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(Reference retrieved automatically from Web of Science through information on FAPESP grant and its corresponding number as mentioned in the publication by the authors.)

The niche and phylogeography of a passerine reveal the history of biological diversification between the Andean and the Atlantic forests

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Author(s):
Trujillo-Arias, Natalia ; Dantas, Gisele P. M. ; Arbelaez-Cortes, Enrique ; Naoki, Kazuya ; Gomez, Maria I. ; Santos, Fabricio R. ; Miyaki, Cristina Y. ; Aleixo, Alexandre ; Tubaro, Pablo L. ; Cabanne, Gustavo S.
Total Authors: 10
Document type: Journal article
Source: Molecular Phylogenetics and Evolution; v. 112, p. 107-121, JUL 2017.
Web of Science Citations: 11
Abstract

The Atlantic Forest is separated from the Andean tropical forest by dry and open vegetation biomes (Chaco and Cerrado). Despite this isolation, both rainforests share closely related lineages, which suggest a past connection. This connection could have been important for forest taxa evolution. In this study, we used the Saffron-billed Sparrow (Arremonflavirostris) as a model to evaluate whether the Andean and the Atlantic forests act as a refugia system, as well as to test for a history of biogeographic connection between them. In addition, we evaluated the molecular systematic of intraspecific lineages of the studied species. We modeled the current and past distribution of A. flavirostris, performed phylogeographic analyses based on mitochondrial and nuclear genes, and used Approximate Bayesian Computation (ABC) analyses to test for biogeographic scenarios. The major phylogeographic disjunction within A. flavirostris was found between the Andean and the Atlantic forests, with a divergence that occurred during the Mid Pleistocene. Our paleodistribution models indicated a connection between these forest domains in different periods and through both the Chaco and Cerrado. Additionally, the phylogeographic and ABC analyses supported that the Cerrado was the main route of connection between these rainforests, but without giving decisive evidence against a Chaco connection. Our study with A. flavirostris suggest that the biodiversity of the Andean and of the Atlantic forests could have been impacted (and perhaps enriched?) by cycles of connections through the Cerrado and Chaco. This recurrent cycle of connection between the Andean and the Atlantic Forest could have been important for the evolution of Neotropical forest taxa. In addition, we discussed taxonomic implications of the results and proposed to split the studied taxon into two full species. (C) 2017 Elsevier Inc. All rights reserved. (AU)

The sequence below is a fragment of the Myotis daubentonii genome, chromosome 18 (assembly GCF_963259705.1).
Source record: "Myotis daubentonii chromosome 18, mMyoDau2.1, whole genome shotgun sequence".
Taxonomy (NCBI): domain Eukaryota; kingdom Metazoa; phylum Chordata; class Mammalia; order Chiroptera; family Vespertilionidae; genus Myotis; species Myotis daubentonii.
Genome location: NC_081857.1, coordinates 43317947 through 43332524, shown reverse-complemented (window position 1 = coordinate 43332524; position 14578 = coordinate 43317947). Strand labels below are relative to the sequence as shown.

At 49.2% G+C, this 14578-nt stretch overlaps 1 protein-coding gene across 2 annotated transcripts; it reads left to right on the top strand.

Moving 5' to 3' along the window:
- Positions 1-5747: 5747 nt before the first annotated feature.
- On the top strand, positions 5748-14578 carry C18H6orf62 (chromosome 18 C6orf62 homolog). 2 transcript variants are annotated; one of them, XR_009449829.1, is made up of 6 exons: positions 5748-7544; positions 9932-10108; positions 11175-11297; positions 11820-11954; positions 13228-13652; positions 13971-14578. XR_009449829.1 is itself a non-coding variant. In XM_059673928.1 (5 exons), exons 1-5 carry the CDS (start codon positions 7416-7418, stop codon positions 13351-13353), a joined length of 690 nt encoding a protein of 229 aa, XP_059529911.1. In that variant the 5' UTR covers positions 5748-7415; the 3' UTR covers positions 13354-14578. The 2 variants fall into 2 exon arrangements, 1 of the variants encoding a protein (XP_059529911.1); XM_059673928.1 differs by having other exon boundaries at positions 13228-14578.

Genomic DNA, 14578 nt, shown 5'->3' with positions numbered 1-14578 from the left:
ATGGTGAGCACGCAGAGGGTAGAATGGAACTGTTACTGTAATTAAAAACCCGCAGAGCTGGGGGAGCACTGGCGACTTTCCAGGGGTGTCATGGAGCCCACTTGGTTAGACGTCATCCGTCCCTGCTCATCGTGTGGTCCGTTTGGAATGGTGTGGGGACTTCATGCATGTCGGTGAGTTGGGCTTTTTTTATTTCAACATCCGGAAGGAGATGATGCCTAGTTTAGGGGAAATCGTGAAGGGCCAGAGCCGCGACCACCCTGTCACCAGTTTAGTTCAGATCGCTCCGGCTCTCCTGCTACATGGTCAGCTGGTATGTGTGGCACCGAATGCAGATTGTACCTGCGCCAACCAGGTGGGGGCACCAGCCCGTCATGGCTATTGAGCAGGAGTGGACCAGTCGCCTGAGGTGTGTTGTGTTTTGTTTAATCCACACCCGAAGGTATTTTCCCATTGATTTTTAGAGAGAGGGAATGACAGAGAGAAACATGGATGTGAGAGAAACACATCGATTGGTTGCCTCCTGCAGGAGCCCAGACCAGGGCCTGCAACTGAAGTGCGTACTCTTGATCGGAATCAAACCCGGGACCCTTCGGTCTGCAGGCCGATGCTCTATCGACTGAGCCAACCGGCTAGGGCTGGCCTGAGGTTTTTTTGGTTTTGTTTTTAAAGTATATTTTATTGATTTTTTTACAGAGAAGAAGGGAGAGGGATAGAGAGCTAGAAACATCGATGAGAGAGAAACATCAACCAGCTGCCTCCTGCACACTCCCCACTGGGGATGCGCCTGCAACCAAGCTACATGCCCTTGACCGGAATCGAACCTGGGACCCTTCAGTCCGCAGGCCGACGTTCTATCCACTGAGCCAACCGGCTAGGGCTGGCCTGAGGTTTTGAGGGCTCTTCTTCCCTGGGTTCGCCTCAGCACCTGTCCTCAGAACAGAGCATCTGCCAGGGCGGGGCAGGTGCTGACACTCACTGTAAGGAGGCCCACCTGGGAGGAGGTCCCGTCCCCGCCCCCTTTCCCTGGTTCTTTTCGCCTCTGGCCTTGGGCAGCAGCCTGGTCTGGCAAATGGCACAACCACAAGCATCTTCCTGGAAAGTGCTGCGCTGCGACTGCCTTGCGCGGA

FAPESP's process: 13/50297-0 - Dimensions US-BIOTA São Paulo: a multidisciplinary framework for biodiversity prediction in the Brazilian Atlantic forest hotspot
Grantee:Cristina Yumi Miyaki
Support type: BIOTA-FAPESP Program - Thematic Grants